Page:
Debating decentralised / Self-sovereign identity

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We are the custodians of our own identity in the real-world, so why not in the digital world? When passwords are easily forgotten and backing up of data is not a habit, the question is whether it is in our best interests to be in control and do we really want to. These issues were debated at the latest Decentralised Identity EEMA Fireside Briefing, which took place at Atos in London on 24th October. The expert panel was chaired by EEMA’s Jon Shamah and included John Erik Setsaas of Signicat, Evgeny Chereshnev from Biolink Tech and David Alexander of Mydex.

  L-R: John Erik Setsaas, Evgeny Chereshnev and David Alexander

“If I am not in control it is dangerous. I don’t know what it is going to be used for,” commented Evgeny. He added: “Centralisation is vulnerable. We need to embrace everything that is not centralised.” David put the case for a shift away from the organisation-centric toward trust and identity that exists today, in favour of a citizen-centric approach, to encourage adoption of a more decentralisation. He argued that: “If I am in charge of my identity it removes friction, effort, risk and cost. It promotes trust innovation and resilience, increasing quality, improving productivity, revenue and outcomes.”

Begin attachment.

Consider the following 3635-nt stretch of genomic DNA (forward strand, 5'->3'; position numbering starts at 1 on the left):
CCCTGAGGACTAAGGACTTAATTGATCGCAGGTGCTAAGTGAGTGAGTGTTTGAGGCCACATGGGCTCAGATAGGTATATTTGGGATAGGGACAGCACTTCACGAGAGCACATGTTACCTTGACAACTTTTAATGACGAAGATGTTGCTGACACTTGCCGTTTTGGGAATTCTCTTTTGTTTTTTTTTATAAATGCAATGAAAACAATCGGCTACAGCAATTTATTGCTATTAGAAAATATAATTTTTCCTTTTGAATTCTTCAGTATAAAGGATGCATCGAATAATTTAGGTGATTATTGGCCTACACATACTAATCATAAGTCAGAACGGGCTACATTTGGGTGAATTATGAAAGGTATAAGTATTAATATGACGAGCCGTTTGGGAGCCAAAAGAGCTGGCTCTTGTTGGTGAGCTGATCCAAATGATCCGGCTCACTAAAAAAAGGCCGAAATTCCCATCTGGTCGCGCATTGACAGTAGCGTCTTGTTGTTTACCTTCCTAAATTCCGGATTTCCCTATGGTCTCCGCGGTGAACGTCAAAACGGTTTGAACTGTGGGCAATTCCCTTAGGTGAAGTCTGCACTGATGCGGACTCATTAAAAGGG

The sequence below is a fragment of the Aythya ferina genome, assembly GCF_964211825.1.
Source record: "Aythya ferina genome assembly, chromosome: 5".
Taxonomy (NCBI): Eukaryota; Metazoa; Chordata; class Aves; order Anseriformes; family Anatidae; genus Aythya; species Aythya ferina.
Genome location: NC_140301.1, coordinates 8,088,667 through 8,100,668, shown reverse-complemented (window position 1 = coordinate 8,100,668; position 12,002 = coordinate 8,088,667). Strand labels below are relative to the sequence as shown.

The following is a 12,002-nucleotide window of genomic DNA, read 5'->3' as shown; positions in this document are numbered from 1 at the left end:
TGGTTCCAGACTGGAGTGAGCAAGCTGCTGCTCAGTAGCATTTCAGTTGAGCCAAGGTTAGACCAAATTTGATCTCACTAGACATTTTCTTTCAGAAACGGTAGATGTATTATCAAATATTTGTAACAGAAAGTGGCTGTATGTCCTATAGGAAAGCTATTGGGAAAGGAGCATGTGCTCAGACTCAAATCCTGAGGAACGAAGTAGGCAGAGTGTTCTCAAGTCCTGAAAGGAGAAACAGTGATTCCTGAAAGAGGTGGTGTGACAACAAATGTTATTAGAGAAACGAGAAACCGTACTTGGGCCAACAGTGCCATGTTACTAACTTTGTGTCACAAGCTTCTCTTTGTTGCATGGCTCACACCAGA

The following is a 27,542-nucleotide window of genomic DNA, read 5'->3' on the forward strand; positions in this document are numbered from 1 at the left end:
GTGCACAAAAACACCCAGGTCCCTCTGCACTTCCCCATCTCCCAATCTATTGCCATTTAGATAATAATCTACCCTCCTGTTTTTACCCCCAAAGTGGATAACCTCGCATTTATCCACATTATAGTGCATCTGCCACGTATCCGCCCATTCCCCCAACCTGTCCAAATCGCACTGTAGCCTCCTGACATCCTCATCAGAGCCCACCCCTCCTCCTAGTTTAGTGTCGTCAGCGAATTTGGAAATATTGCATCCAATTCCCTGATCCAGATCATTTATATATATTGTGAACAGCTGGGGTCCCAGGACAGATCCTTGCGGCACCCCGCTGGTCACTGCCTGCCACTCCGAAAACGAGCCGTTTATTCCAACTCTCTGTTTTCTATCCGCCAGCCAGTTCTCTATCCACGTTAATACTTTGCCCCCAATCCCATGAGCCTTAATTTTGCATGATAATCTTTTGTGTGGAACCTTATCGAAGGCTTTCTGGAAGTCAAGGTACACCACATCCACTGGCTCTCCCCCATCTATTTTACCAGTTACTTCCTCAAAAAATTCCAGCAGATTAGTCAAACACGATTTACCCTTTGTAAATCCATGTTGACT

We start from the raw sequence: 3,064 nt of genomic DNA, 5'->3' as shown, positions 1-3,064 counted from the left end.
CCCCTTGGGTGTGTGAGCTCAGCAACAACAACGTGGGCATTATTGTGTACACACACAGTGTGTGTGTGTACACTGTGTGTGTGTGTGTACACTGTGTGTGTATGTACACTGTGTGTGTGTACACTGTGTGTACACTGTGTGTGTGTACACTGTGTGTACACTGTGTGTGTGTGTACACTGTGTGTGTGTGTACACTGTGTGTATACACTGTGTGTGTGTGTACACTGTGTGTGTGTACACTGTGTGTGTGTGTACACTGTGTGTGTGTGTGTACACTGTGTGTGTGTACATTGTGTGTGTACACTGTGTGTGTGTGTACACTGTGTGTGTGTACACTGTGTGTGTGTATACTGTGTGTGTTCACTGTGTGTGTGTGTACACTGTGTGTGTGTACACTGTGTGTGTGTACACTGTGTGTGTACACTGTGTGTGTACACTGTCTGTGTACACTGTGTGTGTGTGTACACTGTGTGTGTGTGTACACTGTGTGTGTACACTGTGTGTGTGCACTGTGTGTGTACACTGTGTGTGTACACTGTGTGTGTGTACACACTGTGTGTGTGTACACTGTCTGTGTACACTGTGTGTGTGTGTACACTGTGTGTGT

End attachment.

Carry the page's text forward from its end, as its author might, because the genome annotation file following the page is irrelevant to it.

John-Erik offered a word of caution: “We all want someone to call when we have a problem.  If we go full self-sovereign identity it is game over.” Making the point that if data is held in a citizens own ‘data store’ and they are the only one with the key, if it is ‘lost’ they what happens next? He put forward the idea of trusted identity custodians that people can elect to manage their identity ‘data store’ on their behalf, but the key is held by a separate key custodian of the persons choosing.

The Chair of EEMA, Jon Shamah, suggested that one of the big challenges facing any move to a decentralised identity model would be how to move the population towards it. To which David made the observation that if  it made their lives easier they would naturally gravitate toward it, citing the huge shift from post to email.

What is certain is the debate for and against decentralised identity will rage on and the EEMA Identity Blog will be at the forefront providing the platform for discussion and progress. Coming soon will be a post from David Alexander in which he will elaborate on some of the key points he raised during the debate.

Please do comment and share you views. Should we decentralise identity and if so how?

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